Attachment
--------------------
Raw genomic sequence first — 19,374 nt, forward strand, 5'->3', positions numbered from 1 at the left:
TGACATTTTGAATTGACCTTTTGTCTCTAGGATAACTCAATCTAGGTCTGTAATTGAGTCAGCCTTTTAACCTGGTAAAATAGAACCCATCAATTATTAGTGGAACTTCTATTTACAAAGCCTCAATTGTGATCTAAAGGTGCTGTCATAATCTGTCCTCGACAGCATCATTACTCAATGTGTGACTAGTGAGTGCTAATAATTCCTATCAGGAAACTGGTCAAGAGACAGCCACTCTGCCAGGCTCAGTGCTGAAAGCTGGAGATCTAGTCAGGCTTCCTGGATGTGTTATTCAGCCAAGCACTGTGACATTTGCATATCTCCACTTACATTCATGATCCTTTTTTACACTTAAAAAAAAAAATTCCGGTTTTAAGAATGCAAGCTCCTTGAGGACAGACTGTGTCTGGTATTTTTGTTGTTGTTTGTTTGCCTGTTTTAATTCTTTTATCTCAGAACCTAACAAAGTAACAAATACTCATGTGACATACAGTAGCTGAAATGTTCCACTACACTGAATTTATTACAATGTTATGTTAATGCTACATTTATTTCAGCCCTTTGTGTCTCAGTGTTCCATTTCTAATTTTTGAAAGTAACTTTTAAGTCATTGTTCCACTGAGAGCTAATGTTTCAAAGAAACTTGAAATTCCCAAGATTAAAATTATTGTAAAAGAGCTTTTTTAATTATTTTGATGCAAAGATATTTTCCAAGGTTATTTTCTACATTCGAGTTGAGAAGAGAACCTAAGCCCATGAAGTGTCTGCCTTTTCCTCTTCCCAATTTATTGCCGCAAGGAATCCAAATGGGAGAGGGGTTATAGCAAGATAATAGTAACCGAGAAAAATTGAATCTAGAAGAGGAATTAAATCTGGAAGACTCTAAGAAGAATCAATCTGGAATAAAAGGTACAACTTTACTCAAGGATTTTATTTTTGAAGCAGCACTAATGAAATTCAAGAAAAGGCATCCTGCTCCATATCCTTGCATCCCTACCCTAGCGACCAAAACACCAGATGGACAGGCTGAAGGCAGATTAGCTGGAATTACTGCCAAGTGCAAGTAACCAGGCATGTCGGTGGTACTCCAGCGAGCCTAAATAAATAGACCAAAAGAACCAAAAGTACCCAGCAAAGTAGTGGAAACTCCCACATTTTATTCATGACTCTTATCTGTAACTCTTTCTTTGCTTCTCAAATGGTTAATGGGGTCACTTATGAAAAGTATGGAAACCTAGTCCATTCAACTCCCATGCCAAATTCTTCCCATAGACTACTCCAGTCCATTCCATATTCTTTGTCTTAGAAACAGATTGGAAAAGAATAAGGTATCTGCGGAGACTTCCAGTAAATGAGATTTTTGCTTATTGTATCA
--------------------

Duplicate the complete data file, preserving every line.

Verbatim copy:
Raw genomic sequence first — 19,374 nt, forward strand, 5'->3', positions numbered from 1 at the left:
TGACATTTTGAATTGACCTTTTGTCTCTAGGATAACTCAATCTAGGTCTGTAATTGAGTCAGCCTTTTAACCTGGTAAAATAGAACCCATCAATTATTAGTGGAACTTCTATTTACAAAGCCTCAATTGTGATCTAAAGGTGCTGTCATAATCTGTCCTCGACAGCATCATTACTCAATGTGTGACTAGTGAGTGCTAATAATTCCTATCAGGAAACTGGTCAAGAGACAGCCACTCTGCCAGGCTCAGTGCTGAAAGCTGGAGATCTAGTCAGGCTTCCTGGATGTGTTATTCAGCCAAGCACTGTGACATTTGCATATCTCCACTTACATTCATGATCCTTTTTTACACTTAAAAAAAAAAATTCCGGTTTTAAGAATGCAAGCTCCTTGAGGACAGACTGTGTCTGGTATTTTTGTTGTTGTTTGTTTGCCTGTTTTAATTCTTTTATCTCAGAACCTAACAAAGTAACAAATACTCATGTGACATACAGTAGCTGAAATGTTCCACTACACTGAATTTATTACAATGTTATGTTAATGCTACATTTATTTCAGCCCTTTGTGTCTCAGTGTTCCATTTCTAATTTTTGAAAGTAACTTTTAAGTCATTGTTCCACTGAGAGCTAATGTTTCAAAGAAACTTGAAATTCCCAAGATTAAAATTATTGTAAAAGAGCTTTTTTAATTATTTTGATGCAAAGATATTTTCCAAGGTTATTTTCTACATTCGAGTTGAGAAGAGAACCTAAGCCCATGAAGTGTCTGCCTTTTCCTCTTCCCAATTTATTGCCGCAAGGAATCCAAATGGGAGAGGGGTTATAGCAAGATAATAGTAACCGAGAAAAATTGAATCTAGAAGAGGAATTAAATCTGGAAGACTCTAAGAAGAATCAATCTGGAATAAAAGGTACAACTTTACTCAAGGATTTTATTTTTGAAGCAGCACTAATGAAATTCAAGAAAAGGCATCCTGCTCCATATCCTTGCATCCCTACCCTAGCGACCAAAACACCAGATGGACAGGCTGAAGGCAGATTAGCTGGAATTACTGCCAAGTGCAAGTAACCAGGCATGTCGGTGGTACTCCAGCGAGCCTAAATAAATAGACCAAAAGAACCAAAAGTACCCAGCAAAGTAGTGGAAACTCCCACATTTTATTCATGACTCTTATCTGTAACTCTTTCTTTGCTTCTCAAATGGTTAATGGGGTCACTTATGAAAAGTATGGAAACCTAGTCCATTCAACTCCCATGCCAAATTCTTCCCATAGACTACTCCAGTCCATTCCATATTCTTTGTCTTAGAAACAGATTGGAAAAGAATAAGGTATCTGCGGAGACTTCCAGTAAATGAGATTTTTGCTTATTGTATCA